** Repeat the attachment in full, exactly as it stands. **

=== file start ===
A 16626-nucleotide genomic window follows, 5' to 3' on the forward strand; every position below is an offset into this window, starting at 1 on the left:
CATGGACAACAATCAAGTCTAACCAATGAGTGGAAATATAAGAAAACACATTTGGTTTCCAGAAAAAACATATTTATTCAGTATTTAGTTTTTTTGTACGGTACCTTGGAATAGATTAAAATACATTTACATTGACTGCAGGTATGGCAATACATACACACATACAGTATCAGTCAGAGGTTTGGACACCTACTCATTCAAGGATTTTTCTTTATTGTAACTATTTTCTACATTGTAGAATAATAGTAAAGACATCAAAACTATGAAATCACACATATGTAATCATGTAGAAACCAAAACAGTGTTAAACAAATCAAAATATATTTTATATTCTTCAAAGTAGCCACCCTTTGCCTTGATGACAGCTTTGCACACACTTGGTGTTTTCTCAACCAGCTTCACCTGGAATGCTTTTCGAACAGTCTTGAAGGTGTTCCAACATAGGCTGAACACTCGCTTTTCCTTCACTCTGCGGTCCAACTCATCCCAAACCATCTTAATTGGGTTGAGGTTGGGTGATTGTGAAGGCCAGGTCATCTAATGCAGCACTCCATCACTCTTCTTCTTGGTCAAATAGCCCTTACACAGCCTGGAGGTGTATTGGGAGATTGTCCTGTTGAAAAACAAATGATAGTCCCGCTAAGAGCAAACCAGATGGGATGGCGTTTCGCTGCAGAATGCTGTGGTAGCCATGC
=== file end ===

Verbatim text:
A 16626-nucleotide genomic window follows, 5' to 3' on the forward strand; every position below is an offset into this window, starting at 1 on the left:
CATGGACAACAATCAAGTCTAACCAATGAGTGGAAATATAAGAAAACACATTTGGTTTCCAGAAAAAACATATTTATTCAGTATTTAGTTTTTTTGTACGGTACCTTGGAATAGATTAAAATACATTTACATTGACTGCAGGTATGGCAATACATACACACATACAGTATCAGTCAGAGGTTTGGACACCTACTCATTCAAGGATTTTTCTTTATTGTAACTATTTTCTACATTGTAGAATAATAGTAAAGACATCAAAACTATGAAATCACACATATGTAATCATGTAGAAACCAAAACAGTGTTAAACAAATCAAAATATATTTTATATTCTTCAAAGTAGCCACCCTTTGCCTTGATGACAGCTTTGCACACACTTGGTGTTTTCTCAACCAGCTTCACCTGGAATGCTTTTCGAACAGTCTTGAAGGTGTTCCAACATAGGCTGAACACTCGCTTTTCCTTCACTCTGCGGTCCAACTCATCCCAAACCATCTTAATTGGGTTGAGGTTGGGTGATTGTGAAGGCCAGGTCATCTAATGCAGCACTCCATCACTCTTCTTCTTGGTCAAATAGCCCTTACACAGCCTGGAGGTGTATTGGGAGATTGTCCTGTTGAAAAACAAATGATAGTCCCGCTAAGAGCAAACCAGATGGGATGGCGTTTCGCTGCAGAATGCTGTGGTAGCCATGC